After it’s processed, the sorbet gets packed into containers and goes into the freezer. And then, well, then, it gets eaten.

 

Mint Chocolate Sorbet. An intensely rich and chocolatey sorbet with a refreshing hint of garden mint. From Blossom to Stem | Because Delicious www.blossomtostem.net
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Mint Chocolate Sorbet

Yield: 1 quart
Source: Adapted from David Lebovitz’s The Perfect Scoop (one of my all-time favorite ice cream books)
This mint chocolate sorbet made me come around on the mint chocolate flavor pairing. It’s dark and intensely chocolatey. The fresh mint keeps the flavor natural. You can use either semisweet or bittersweet chocolate. I usually use bittersweet, which is the darker of the two. If you like things on the sweeter side, go with semisweet chocolate here. I like to use glucose syrup in my sorbets to help keep them a bit softer and more scoopable. You can substitute corn syrup (I don’t think it’s evil when used in moderation in the occasional homemade dessert) or you can replace it with the same amount of sugar. Be sure to chill the mixture down until it’s very cold (it won’t freeze properly in the ice cream maker if it isn’t at or below 40ºF). If you don’t want to wait till the next day to have your sorbet, you can speed up the chilling process by pouring the mixture into a zip top bag and submerging it in an ice bath. It should be cold enough to process after about 30 minutes.

Ingredients

  • 2 1/4 cups water (555 ml)
  • 3/4 cup sugar (150 g)
  • 1/4 cup glucose syrup or corn syrup (80 g)
  • 1 cup packed mint leaves approximate
  • 3/4 cup unsweetened cocoa powder sifted, preferably Dutch process (75 g)
  • 1/4 teaspoon salt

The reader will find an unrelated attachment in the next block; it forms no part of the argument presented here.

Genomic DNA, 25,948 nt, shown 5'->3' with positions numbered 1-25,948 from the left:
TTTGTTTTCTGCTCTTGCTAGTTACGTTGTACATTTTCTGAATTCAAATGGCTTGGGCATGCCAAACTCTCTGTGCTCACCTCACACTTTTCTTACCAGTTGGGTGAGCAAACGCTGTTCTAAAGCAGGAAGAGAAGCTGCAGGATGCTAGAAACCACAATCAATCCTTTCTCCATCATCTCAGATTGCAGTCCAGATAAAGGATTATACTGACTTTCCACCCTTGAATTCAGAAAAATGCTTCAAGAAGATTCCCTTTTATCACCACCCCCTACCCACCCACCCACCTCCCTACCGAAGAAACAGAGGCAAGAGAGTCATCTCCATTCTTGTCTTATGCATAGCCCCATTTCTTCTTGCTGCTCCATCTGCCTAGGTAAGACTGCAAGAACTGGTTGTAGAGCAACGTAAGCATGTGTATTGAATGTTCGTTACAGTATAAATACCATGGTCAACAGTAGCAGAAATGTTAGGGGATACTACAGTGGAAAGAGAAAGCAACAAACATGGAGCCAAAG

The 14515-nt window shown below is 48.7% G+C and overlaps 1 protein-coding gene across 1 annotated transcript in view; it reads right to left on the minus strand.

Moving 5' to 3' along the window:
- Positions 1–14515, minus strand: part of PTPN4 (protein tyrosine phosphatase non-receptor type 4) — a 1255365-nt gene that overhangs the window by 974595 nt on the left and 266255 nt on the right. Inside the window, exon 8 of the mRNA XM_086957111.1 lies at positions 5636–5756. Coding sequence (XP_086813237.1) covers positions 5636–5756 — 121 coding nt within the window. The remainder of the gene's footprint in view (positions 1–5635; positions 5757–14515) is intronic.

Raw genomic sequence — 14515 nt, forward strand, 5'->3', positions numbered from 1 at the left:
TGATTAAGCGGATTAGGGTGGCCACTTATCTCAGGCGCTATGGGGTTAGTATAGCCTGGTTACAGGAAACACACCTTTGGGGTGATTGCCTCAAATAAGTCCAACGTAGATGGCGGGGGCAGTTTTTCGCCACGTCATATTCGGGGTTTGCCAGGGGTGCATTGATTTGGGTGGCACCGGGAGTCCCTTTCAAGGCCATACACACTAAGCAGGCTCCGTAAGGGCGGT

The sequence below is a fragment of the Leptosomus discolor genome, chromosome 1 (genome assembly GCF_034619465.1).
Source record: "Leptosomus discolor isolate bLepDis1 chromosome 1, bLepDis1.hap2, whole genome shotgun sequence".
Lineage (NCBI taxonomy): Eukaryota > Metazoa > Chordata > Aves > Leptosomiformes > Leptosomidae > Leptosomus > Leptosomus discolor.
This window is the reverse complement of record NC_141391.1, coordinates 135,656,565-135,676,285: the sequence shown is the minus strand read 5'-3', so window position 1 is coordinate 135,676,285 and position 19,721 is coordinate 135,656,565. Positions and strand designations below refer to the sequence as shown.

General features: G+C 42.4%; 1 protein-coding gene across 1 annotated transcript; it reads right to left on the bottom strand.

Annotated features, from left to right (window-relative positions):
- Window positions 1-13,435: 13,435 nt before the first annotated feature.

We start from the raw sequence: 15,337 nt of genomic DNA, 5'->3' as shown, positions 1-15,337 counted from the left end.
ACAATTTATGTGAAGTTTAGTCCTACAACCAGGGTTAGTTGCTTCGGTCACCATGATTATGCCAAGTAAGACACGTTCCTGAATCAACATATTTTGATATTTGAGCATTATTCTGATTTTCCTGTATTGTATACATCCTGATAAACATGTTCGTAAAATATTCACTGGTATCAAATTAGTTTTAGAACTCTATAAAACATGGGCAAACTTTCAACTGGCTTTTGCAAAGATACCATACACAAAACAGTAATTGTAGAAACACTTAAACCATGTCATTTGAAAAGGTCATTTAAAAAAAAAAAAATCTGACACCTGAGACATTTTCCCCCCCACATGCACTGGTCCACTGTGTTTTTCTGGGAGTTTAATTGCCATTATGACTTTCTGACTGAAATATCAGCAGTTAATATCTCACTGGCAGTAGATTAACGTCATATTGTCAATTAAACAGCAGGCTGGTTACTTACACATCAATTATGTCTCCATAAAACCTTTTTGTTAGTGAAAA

• 6 ounces semisweet or bittersweet chocolate chopped in small pieces (170 g)
  • 1/4 teaspoon vanilla extract

Instructions

  1. In a medium saucepan add the sugar and the mint leaves. Gently press the mint leaves into the sugar to help extract the oils. Add 1 1/2 cups (375 ml) of the water and all of the glucose or corn syrup and salt. Bring to a boil, stirring frequently, until the sugar is dissolved. Remove from heat, cover, and let steep for about 20 minutes. Strain out the mint leaves and discard.
  2. Return the mint syrup mixture to the saucepan, add the cocoa powder, and whisk to combine. Bring to a boil, stirring frequently. Once it reaches a boil, keep it boiling for about 1 minute, stirring all the while. Remove from heat.
  3. Place the chocolate pieces in a heat proof bowl. Pour the mint and cocoa mixture over the chocolate and let sit for a few minutes to melt the chocolate, then whisk until the chocolate is thoroughly melted and mixed in.
  4. Stir in the remaining 3/4 cup (180 ml) water and the vanilla extract. Chill the mixture overnight (or pour the mixture into a zip top bag and submerge in an ice bath for 30 minutes), until it reaches 40°F or below. Sometimes the mixture develops a thick layer on the top as it chills overnight–just whisk it in before you add it to the ice cream maker. Process in an ice cream maker.
  5. Eat.